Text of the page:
A Tribute to the Late Professor Edward Stevens

By: Nick Cherico

    On April 26, every member of the Mount Wachusett community was saddened to learn of the death of Professor Edward Stevens. Stevens was a MWCC faculty member for 51 years of his life, teaching various courses in science, electronics, and mathematics.

    According to the faculty page on the Science Department’s website, Professor Stevens wrote this about himself: he enjoyed gardening, skiing, swimming, hiking, reading, and playing tennis. Stevens believed that emphasizing to students how science is involved in everyday life was very important, which is why he taught science courses, according to the faculty page.

    “Students were very upset to hear the news” said Janice Barney, Dean of the School of Business, Science, and Technology. When speaking on how Stevens will be remembered, she said, “students and faculty are all going to miss his sense of humor and his depth of knowledge on every topic.” Barney said that she is available for any students who need to talk.

    Danielle Wasleski, Liberal Arts major, had earth science with Professor Stevens last fall semester. Wasleski stated that Stevens would often say how much his students surprised him, which would crack a smile on his face. She also said that Stevens was very organized and spoke whatever was on his mind. He would always have something to say to make the whole class laugh, according to Wasleski.

    Kenneth Takvorian, Professor in mathematics in electronics, taught electronics courses side by side with Stevens for 22 years. When speaking about Stevens, you could see his eyes fill up with emotion. “I was in a daze when I got the news,” stated Takvorian. He viewed Stevens as a mentor to him for many years. Takvorian and Stevens were very close, as Takvorian would often say that they were the only two “full-blooded Armenians” on campus.

    Lorie Donahue, English Professor, shared an office next to Stevens for many years. “I am so saddened by losing my hallway mate,” stated Donahue. She will remember him as a committed and hardworking man, who always showed up to work no matter the weather. Donahue will also remember the in-depth talks they had about Greek and Armenian culture, along with the gardening tips they shared.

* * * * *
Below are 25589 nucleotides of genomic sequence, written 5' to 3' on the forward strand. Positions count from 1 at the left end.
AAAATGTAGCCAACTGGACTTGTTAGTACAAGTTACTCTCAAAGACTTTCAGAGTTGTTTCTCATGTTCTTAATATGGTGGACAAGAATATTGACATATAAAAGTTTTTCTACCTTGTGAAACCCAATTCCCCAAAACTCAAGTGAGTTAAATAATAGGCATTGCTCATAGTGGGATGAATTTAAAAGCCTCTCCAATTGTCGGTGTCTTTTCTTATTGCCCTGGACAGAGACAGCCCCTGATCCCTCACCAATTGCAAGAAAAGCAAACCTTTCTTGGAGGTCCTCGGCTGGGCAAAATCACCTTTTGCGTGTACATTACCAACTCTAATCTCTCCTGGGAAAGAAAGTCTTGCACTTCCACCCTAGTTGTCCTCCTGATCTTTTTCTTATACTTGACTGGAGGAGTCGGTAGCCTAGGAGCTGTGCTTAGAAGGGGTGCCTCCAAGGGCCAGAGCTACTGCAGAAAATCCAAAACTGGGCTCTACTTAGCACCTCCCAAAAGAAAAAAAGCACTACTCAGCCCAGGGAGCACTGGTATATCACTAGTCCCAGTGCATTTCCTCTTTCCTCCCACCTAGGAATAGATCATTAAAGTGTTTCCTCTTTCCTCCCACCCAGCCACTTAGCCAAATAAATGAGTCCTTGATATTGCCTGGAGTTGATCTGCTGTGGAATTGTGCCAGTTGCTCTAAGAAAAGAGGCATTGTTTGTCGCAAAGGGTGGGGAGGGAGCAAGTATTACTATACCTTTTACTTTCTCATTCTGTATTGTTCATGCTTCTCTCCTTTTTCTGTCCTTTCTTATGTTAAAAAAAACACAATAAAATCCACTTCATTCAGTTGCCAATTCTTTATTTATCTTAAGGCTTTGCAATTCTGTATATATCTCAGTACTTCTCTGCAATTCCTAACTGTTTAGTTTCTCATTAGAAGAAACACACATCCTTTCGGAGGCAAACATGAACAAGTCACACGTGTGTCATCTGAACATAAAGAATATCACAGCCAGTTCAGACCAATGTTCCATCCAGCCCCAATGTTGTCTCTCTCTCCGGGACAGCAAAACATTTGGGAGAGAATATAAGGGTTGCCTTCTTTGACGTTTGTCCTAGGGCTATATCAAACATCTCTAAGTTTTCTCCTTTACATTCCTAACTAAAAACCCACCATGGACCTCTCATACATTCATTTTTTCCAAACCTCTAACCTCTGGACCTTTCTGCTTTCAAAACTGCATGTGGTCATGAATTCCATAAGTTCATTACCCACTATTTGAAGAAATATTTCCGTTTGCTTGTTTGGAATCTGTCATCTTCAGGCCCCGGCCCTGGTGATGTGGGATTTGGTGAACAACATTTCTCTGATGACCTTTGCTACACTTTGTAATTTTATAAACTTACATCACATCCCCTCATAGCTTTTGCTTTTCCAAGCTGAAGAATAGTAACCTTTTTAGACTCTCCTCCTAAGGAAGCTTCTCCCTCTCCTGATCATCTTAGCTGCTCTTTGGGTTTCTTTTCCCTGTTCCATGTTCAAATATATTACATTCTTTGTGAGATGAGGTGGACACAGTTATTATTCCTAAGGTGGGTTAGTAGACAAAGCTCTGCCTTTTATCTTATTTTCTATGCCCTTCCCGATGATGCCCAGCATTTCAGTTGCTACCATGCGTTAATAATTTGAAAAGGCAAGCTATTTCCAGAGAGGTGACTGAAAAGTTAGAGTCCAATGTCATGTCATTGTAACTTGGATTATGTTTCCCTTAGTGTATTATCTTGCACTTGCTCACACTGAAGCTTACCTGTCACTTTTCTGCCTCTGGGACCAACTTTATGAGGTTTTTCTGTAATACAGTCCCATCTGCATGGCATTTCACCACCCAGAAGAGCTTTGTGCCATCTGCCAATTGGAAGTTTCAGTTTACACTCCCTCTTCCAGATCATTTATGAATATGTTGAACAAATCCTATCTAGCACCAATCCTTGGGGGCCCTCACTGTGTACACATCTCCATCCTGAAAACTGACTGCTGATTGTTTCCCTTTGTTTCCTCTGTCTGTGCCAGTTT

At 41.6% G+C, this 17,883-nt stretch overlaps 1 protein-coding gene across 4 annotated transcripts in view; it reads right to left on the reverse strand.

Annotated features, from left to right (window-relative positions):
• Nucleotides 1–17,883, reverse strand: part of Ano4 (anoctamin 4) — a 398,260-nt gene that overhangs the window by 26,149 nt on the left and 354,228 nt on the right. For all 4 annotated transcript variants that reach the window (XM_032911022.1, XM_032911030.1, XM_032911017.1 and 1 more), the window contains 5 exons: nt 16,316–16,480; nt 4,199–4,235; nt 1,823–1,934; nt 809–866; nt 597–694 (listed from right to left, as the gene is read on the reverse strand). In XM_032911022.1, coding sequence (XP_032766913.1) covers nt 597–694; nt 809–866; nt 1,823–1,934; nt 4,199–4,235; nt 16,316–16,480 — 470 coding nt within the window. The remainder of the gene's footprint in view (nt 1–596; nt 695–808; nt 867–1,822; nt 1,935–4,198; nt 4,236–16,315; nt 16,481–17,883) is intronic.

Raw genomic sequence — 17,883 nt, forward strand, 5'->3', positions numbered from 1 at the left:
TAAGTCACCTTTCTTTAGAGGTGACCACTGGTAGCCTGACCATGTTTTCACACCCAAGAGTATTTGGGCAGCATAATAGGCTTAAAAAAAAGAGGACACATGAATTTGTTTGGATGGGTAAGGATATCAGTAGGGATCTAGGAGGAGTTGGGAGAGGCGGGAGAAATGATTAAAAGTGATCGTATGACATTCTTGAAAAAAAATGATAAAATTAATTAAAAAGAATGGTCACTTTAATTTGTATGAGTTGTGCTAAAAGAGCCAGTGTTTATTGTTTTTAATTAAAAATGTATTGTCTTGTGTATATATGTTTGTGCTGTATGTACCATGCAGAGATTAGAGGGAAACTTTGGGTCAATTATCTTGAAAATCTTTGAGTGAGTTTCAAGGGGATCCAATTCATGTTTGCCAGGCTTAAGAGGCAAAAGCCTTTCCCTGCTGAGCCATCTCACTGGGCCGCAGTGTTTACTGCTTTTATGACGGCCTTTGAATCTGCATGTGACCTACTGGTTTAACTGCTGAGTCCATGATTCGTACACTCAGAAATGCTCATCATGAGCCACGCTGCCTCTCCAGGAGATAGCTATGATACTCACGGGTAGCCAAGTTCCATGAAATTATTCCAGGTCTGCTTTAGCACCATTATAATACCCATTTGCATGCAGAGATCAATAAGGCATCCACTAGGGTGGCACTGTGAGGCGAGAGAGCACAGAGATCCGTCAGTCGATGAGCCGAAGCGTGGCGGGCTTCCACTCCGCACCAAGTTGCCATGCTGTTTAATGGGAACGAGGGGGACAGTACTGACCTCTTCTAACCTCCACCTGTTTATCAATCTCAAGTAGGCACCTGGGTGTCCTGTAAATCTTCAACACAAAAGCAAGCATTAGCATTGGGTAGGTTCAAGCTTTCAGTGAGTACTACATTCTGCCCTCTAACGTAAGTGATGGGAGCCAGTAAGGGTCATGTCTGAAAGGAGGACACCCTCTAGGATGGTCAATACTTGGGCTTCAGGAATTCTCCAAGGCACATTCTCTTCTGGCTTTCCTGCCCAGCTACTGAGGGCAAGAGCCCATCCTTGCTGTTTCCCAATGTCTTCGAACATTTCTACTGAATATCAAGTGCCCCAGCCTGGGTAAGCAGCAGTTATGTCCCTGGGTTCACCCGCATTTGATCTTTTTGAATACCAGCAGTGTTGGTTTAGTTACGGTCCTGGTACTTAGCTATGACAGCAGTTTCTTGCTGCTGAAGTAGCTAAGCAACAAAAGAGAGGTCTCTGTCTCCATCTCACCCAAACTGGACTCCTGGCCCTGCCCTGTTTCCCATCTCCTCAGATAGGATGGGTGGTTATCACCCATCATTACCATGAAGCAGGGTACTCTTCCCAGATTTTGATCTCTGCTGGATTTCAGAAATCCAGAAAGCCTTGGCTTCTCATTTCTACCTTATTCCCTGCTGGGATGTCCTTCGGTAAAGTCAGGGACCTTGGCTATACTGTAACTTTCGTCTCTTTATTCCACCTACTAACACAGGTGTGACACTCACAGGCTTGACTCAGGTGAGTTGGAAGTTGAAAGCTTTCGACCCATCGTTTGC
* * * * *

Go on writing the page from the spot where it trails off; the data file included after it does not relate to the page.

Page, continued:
Michelle Valois, English Professor, also shared an office next to Stevens for nearly 15 years. Valois said that “Ed was a grounding presence in that crazy corridor.” She often wondered how he put up with her and her “crazy English comrades”, but he seemed to tolerate them and was sometimes even amused by their rantings, according to Valois.

    She saw Stevens as a father figure, as she would be able to speak to him about things totally unrelated to their work such as car troubles, “Ed was always generous with his time and his advice. He will be greatly missed.”

    Susan Taylor, Professor in computer information systems, stated that Stevens enrolled in many of her programming courses. She will remember Stevens as “an engaging student who seemed to appreciate the opportunity to learn.” Taylor will also remember Stevens’ brightly colored ski vests that he would wear on the slopes of Mount Wachusett. “You couldn’t miss him,” according to Taylor.

    Stevens’ courses this semester included earth science, physics, and one math course. Each of these courses will be finished with a plan customized based on the state they were in before Stevens passed, according to Janice Barney. Memorial contributions can be made to the Edward H. Stevens Scholarship Fund, Mount Wachusett Community College, 444 Green St., Gardner, MA, 01440.

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Joshua Needham
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